There's also the larger context that explains the timing for this kind of organization. With Assembly Bill 109, the legislation that passed in 2011 because of medical issues and overcrowding in the prisons, the state of California has been forced to release tens of thousands of inmates. This has created a fluidity throughout the prison system, with Level 4s moving to Level 3, and Level 3s to Level 2. People who normally wouldn't have been able to get out are getting out. A woman I met at Chowchilla just got out after 33 years. It's extraordinary that she was able to see the light of day again.
The call for rehabilitation is growing. California is still in a budget crisis, the prisons are part of that crisis, and there's a $30,000 to $40,000 annual expense for every inmate. Some people are doing time for non-victim, nonviolent drug crimes, and if these people could be released and rehabilitated, the state would save billions of dollars. I'm sure the organizers of the actions inside the prisons are very aware of this.
But prison officials aren't going to want to give an inch to these inmates. It's going to take a lot more struggle. It's going to take organizing and solidarity from people outside to change anything: linking up advocacy organizations, having demonstrations, lobbying state officials, petition drives, door-to-door community work and old-fashioned grassroots organizing throughout the state.
We need to raise the profile of what's happening and get out pictures of the hunger strikers everywhere. They've dehumanized these people, so we have to show that they are human beings and could be anyone. Their lives are being thrown away, and they have families, children, communities. They're all poor and working class, and they're predominantly Black and Latino.
They've been subject to a vicious scapegoating campaign. Taxpayers have been lied to. And so people turn a blind eye, while inmates are being tortured–sensory deprivation is torture. Future generations will look back and say: How could you do that? How could you throw someone in a box for 30 years?
The reformers won in Illinois a decade ago and forced the governor to issue a blanket commutation for all 167 people on death row. That was won by putting a face on the people who had been tortured, so the state couldn't get away with its dirty secret anymore. It can happen.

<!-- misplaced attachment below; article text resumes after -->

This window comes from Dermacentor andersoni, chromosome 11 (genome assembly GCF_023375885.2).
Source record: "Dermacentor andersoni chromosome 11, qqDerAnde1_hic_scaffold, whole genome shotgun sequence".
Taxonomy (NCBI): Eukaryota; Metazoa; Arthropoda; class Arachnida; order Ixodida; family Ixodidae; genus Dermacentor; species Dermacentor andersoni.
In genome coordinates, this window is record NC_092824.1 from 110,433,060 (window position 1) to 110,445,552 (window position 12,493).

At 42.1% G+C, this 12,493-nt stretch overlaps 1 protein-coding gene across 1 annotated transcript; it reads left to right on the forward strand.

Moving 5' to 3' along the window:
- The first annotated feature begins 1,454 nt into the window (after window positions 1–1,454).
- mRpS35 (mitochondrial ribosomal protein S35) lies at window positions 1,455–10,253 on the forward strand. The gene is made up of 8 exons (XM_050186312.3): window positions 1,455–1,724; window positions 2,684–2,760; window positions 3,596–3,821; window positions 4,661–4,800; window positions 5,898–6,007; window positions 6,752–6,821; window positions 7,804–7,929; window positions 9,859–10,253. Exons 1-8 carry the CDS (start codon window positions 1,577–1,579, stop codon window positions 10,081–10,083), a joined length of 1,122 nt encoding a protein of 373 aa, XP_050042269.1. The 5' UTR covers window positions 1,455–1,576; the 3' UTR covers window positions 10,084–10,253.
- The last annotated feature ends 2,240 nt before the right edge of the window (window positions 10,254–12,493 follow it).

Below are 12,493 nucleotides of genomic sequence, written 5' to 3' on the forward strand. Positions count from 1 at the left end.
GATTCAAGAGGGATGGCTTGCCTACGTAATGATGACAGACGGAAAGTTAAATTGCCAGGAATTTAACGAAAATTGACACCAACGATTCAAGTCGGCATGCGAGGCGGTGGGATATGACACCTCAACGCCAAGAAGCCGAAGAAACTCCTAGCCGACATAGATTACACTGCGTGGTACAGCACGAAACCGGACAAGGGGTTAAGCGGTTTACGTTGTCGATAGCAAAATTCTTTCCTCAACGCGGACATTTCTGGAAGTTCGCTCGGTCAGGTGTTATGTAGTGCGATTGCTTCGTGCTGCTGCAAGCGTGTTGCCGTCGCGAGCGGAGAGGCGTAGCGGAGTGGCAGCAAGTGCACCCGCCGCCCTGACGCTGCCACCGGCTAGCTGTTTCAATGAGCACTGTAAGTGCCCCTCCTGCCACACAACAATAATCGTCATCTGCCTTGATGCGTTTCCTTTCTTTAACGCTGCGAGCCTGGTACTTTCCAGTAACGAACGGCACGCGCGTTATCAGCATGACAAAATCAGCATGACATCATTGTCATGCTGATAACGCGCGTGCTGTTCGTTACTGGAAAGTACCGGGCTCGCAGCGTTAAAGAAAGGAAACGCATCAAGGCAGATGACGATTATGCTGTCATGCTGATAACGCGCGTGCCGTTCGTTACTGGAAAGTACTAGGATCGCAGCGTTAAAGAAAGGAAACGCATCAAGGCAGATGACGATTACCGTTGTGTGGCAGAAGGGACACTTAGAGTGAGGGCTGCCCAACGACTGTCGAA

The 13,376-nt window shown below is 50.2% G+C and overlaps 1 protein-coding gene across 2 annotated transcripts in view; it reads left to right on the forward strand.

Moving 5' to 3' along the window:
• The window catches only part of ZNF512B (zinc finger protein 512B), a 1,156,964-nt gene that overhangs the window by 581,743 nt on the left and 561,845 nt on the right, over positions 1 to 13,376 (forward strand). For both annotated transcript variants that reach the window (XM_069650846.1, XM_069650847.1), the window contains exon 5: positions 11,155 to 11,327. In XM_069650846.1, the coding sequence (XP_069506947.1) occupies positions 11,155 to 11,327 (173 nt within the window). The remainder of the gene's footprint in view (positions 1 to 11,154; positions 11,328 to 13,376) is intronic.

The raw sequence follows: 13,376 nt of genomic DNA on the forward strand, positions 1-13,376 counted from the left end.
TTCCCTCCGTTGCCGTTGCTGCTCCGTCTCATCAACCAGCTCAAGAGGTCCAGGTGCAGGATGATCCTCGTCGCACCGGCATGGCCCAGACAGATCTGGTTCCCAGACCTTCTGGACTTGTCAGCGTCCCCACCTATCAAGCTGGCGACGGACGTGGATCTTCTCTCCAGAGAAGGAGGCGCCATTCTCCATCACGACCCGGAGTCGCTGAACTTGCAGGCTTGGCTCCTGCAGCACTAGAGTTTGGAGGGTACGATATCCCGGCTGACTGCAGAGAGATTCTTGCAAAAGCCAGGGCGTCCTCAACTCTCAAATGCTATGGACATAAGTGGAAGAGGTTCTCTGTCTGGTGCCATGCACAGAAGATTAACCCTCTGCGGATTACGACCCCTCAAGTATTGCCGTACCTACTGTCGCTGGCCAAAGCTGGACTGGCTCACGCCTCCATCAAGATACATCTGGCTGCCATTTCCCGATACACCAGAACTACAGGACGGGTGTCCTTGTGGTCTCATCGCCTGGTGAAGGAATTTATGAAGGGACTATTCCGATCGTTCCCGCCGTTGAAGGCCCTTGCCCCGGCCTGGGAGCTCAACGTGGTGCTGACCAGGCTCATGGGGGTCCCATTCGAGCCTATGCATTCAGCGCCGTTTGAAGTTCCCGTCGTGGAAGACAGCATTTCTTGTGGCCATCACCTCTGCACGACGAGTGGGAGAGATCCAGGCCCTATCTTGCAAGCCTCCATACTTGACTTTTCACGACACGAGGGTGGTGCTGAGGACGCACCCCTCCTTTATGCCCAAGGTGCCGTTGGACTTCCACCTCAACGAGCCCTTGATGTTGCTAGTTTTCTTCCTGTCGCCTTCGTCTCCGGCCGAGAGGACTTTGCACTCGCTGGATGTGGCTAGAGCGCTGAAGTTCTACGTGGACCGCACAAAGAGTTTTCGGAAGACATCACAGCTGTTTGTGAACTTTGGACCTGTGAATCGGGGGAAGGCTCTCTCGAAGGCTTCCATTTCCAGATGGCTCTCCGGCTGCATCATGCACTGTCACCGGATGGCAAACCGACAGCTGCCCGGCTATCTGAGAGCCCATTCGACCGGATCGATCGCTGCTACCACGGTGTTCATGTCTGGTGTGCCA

THE HUNGER strikers aren't asking to be released or even for the SHUs to be eliminated. Why won't the state just grant the hunger strikers' five demands?
IT'S ABOUT control over the prisons. If the state concedes on any demand, that can send a message that organizing works, and the state may be afraid of that.
What's interesting is that after the last hunger strike, we started getting education programs into the prisons again. Things changed at Pelican Bay after the last hunger strike–minor changes, minuscule compared to what's needed, but there's more programming and a new warden. So even though I'm sure they're afraid that it sends the wrong message if they give in, with enough support for the hunger strikers, they might not have a choice.
The situation is so bad that people may be willing to die. Hunger strikes are dangerous, dangerous things. People forget that, but people are starving themselves to death. If people are willing to give up their lives, that says something about the conditions they're living in. We're not talking about medieval prisons. We're talking about something modern-day–these "clean, white, shiny hells," in Mumia Abu-Jamal's words.
The prisoners need more support outside. What would be great is if education institutions could get behind them. Many colleges are already involved–UC Berkeley supports San Quentin prisoners and helps with their newsletter. There's something to tap into. My idea is we should have a whole re-entry program, using the community colleges–we should convince them to bring in inmates as students. Then you'd start to have more institutional supports, plus bring more students into the prisoners' struggle.
This hunger strike is going to end. There may be some improvements–hopefully there will be. But there will still be solitary confinement throughout the state of California. We need to plan ahead for the next fight, too